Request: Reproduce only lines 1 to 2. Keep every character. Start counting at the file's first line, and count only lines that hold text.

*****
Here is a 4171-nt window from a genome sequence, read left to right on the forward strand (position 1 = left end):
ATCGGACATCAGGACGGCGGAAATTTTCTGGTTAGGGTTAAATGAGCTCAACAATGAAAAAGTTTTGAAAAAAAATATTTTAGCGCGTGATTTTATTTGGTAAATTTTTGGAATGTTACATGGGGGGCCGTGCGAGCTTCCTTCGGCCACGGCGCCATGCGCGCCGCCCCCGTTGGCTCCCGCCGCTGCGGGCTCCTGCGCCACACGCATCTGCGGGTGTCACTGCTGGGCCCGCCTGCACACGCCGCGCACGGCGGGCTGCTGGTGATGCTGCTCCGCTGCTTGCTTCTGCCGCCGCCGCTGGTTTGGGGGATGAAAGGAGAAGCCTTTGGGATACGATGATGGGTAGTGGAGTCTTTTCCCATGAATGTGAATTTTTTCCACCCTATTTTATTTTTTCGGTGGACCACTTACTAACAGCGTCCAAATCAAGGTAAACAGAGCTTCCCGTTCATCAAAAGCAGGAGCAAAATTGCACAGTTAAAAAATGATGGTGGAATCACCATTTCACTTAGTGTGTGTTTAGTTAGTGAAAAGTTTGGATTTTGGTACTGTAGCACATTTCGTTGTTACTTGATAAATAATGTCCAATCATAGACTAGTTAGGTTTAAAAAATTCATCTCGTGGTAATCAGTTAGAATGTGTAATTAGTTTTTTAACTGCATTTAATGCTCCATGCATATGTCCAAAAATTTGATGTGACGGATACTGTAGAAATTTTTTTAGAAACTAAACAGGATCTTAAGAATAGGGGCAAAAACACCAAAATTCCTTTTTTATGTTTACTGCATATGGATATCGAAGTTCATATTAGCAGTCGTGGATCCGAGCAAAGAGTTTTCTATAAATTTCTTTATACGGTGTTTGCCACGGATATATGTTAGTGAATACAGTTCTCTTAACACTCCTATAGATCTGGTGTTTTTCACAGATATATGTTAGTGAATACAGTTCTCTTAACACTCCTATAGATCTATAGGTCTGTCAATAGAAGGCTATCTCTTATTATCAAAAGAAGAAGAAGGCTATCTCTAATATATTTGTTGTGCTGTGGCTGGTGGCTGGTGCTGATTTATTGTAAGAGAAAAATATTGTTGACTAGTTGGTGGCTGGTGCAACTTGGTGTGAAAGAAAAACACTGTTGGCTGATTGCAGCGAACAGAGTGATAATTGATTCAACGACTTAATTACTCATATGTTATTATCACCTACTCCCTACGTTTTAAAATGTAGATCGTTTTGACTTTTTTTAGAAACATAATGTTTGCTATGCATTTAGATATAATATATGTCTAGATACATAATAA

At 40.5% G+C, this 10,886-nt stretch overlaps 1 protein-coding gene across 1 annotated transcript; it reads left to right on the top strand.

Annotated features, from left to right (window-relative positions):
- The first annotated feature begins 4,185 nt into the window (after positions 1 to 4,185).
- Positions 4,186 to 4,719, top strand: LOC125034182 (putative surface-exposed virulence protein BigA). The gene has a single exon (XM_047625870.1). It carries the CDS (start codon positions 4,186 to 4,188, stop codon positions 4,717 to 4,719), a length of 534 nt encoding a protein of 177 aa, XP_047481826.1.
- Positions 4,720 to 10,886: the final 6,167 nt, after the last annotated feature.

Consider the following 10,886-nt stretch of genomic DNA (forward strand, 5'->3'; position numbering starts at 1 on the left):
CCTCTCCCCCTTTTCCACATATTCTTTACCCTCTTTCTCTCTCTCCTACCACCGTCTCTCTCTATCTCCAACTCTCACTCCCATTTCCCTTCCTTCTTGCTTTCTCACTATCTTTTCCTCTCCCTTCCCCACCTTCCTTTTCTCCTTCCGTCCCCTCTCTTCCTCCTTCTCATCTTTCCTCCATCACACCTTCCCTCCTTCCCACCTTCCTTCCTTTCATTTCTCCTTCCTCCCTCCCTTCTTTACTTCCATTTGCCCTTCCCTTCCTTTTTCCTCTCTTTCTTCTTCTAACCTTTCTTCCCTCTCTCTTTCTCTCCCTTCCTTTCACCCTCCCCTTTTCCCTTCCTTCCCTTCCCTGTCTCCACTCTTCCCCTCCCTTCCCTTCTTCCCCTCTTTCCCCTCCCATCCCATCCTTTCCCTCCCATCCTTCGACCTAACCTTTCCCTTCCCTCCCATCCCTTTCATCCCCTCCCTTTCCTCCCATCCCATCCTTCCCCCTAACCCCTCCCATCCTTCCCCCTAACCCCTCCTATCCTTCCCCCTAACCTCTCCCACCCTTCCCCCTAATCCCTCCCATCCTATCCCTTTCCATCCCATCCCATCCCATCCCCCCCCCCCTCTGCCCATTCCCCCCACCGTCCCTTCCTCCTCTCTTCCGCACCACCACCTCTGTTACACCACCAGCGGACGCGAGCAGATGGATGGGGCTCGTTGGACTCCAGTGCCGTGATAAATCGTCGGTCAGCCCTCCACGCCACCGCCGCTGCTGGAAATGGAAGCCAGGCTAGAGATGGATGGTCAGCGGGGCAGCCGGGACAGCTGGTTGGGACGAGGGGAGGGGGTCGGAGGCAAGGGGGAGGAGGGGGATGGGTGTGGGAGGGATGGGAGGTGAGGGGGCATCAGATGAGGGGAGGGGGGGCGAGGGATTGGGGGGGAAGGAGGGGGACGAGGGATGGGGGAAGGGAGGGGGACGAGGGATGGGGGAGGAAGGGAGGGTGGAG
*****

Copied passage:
Here is a 4171-nt window from a genome sequence, read left to right on the forward strand (position 1 = left end):
ATCGGACATCAGGACGGCGGAAATTTTCTGGTTAGGGTTAAATGAGCTCAACAATGAAAAAGTTTTGAAAAAAAATATTTTAGCGCGTGATTTTATTTGGTAAATTTTTGGAATGTTACATGGGGGGCCGTGCGAGCTTCCTTCGGCCACGGCGCCATGCGCGCCGCCCCCGTTGGCTCCCGCCGCTGCGGGCTCCTGCGCCACACGCATCTGCGGGTGTCACTGCTGGGCCCGCCTGCACACGCCGCGCACGGCGGGCTGCTGGTGATGCTGCTCCGCTGCTTGCTTCTGCCGCCGCCGCTGGTTTGGGGGATGAAAGGAGAAGCCTTTGGGATACGATGATGGGTAGTGGAGTCTTTTCCCATGAATGTGAATTTTTTCCACCCTATTTTATTTTTTCGGTGGACCACTTACTAACAGCGTCCAAATCAAGGTAAACAGAGCTTCCCGTTCATCAAAAGCAGGAGCAAAATTGCACAGTTAAAAAATGATGGTGGAATCACCATTTCACTTAGTGTGTGTTTAGTTAGTGAAAAGTTTGGATTTTGGTACTGTAGCACATTTCGTTGTTACTTGATAAATAATGTCCAATCATAGACTAGTTAGGTTTAAAAAATTCATCTCGTGGTAATCAGTTAGAATGTGTAATTAGTTTTTTAACTGCATTTAATGCTCCATGCATATGTCCAAAAATTTGATGTGACGGATACTGTAGAAATTTTTTTAGAAACTAAACAGGATCTTAAGAATAGGGGCAAAAACACCAAAATTCCTTTTTTATGTTTACTGCATATGGATATCGAAGTTCATATTAGCAGTCGTGGATCCGAGCAAAGAGTTTTCTATAAATTTCTTTATACGGTGTTTGCCACGGATATATGTTAGTGAATACAGTTCTCTTAACACTCCTATAGATCTGGTGTTTTTCACAGATATATGTTAGTGAATACAGTTCTCTTAACACTCCTATAGATCTATAGGTCTGTCAATAGAAGGCTATCTCTTATTATCAAAAGAAGAAGAAGGCTATCTCTAATATATTTGTTGTGCTGTGGCTGGTGGCTGGTGCTGATTTATTGTAAGAGAAAAATATTGTTGACTAGTTGGTGGCTGGTGCAACTTGGTGTGAAAGAAAAACACTGTTGGCTGATTGCAGCGAACAGAGTGATAATTGATTCAACGACTTAATTACTCATATGTTATTATCACCTACTCCCTACGTTTTAAAATGTAGATCGTTTTGACTTTTTTTAGAAACATAATGTTTGCTATGCATTTAGATATAATATATGTCTAGATACATAATAA